A post on Deb’s Facebook page
Agree that where patriarchy exists in and of itself it needs to be demolished and replaced with more open systems.
And not everything (or even most things) are the result of patriarchy (though it certainly is strong in some contexts).
We have a number of major issues.
I agree that individuals need to be valued in and of themselves.
I have a long standing commitment to individual life and individual liberty, and both of those expressed via responsible actions in social and ecological contexts.
One thing that not too many people appreciate, is that liberty applied in practice results in diversity. In some cases that diversity is beyond the bounds of what some people consider acceptable; but unless a clear link can be established to something actually being a reasonable threat to the life or liberty of someone else, it must be accepted and tolerated. Those on the more conservative end of the spectrum will have difficulties with that.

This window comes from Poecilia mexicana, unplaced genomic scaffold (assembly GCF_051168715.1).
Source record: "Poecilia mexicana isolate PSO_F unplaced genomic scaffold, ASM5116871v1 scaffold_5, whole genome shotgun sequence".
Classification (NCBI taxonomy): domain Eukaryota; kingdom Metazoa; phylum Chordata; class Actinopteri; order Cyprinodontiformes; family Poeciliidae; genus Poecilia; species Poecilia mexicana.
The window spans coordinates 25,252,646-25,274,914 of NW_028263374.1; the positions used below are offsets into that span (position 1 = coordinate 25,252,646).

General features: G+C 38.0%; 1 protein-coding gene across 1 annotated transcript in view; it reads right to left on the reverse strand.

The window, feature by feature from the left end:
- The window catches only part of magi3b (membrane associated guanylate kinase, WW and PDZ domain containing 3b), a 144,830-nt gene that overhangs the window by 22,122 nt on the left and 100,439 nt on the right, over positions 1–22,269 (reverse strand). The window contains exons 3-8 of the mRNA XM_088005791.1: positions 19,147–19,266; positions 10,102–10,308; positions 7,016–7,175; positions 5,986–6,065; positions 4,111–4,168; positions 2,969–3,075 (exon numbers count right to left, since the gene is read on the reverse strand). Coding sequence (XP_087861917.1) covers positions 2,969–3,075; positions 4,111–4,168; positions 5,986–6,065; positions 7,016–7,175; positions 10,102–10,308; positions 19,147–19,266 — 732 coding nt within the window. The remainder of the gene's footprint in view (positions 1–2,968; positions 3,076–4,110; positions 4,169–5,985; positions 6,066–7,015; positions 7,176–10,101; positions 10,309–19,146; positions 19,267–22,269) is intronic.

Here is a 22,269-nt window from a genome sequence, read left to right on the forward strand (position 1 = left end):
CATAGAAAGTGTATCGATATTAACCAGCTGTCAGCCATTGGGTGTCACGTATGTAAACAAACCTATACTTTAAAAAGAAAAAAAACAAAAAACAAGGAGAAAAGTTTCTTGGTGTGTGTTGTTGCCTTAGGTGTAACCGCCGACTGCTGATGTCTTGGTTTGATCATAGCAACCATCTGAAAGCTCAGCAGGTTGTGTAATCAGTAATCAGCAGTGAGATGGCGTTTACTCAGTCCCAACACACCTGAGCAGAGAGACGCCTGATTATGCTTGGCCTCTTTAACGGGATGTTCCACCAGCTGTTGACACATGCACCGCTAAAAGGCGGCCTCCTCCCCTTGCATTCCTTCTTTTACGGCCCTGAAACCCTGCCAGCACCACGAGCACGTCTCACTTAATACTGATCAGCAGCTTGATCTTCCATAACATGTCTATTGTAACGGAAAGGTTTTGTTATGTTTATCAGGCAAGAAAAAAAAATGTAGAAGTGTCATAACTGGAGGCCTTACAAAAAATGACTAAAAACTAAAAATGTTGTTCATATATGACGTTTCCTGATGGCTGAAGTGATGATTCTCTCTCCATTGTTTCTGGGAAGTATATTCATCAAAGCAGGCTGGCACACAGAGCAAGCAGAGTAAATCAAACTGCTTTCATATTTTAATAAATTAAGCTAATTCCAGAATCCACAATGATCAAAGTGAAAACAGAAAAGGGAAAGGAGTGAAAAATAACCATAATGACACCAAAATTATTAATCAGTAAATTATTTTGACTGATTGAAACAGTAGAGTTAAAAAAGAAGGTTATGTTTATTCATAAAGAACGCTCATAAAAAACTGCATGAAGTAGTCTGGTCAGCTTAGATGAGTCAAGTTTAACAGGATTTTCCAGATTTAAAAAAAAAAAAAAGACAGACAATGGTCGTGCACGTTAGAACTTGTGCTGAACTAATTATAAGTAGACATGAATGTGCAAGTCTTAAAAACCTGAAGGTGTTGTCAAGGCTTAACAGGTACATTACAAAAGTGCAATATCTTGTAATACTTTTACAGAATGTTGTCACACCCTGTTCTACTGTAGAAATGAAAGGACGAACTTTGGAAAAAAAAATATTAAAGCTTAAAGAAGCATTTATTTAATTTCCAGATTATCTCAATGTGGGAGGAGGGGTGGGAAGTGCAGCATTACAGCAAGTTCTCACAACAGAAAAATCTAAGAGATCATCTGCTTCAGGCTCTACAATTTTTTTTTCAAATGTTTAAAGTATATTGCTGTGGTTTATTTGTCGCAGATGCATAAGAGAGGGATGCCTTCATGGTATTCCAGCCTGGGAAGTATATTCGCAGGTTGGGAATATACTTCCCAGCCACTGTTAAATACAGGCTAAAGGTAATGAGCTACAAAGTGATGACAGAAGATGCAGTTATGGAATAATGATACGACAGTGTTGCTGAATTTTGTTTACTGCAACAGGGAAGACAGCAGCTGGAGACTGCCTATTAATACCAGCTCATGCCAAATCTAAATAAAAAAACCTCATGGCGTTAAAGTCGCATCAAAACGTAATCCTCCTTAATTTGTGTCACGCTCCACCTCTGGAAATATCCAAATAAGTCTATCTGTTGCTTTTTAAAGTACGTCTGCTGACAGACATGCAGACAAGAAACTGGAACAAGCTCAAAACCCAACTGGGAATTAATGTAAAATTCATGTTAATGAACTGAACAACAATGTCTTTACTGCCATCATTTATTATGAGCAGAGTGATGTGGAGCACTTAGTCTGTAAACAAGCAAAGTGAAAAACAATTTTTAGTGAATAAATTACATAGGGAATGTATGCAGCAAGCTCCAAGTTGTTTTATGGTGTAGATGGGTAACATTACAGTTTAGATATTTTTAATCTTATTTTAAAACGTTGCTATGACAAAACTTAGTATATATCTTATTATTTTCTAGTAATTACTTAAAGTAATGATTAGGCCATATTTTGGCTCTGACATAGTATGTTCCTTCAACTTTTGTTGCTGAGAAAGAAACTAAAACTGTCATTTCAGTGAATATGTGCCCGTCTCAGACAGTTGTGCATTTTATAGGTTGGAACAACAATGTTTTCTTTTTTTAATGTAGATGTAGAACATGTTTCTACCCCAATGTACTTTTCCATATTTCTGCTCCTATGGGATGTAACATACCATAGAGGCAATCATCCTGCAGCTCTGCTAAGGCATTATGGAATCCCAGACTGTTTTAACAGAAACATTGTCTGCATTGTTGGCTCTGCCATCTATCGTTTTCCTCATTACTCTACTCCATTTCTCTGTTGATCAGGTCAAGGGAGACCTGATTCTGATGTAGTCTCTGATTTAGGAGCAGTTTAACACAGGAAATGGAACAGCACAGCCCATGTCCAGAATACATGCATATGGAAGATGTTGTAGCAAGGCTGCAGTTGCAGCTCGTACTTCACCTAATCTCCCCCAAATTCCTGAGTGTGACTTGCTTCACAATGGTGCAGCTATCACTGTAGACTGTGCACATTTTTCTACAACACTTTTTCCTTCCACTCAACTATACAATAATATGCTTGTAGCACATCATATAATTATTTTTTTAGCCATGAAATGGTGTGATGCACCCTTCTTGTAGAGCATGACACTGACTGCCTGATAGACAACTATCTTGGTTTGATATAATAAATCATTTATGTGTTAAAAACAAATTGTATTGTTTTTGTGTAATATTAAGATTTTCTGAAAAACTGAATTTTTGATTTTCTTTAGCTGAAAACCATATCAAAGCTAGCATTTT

And beyond that, many other factors are important.
Competency hierarchies are essential for optimal functioning; and to some people any sort of hierarchy is seen as patriarchy.
Small difference in the center of a distribution can result in large differences at the tail of the distribution. So men and women can differ very little in the center of the distribution, and still have a significant difference at the extremes of competency – that is just a fact of statistics and normal distributions – not necessarily an indication of patriarchal bias (and to be clear, I am not denying patriarchal bias exists, I am just being clear that not all deviations from even distributions are due to it).
Sorting out the different contributions of all the different factors is not a simple thing.
Assuming that people are or should be the same in all aspects is a very bad idea.
We are different, that is part of what makes us interesting to each other.
So long as everyone has enough by their own reasonable standards, then those differences ought to be celebrated.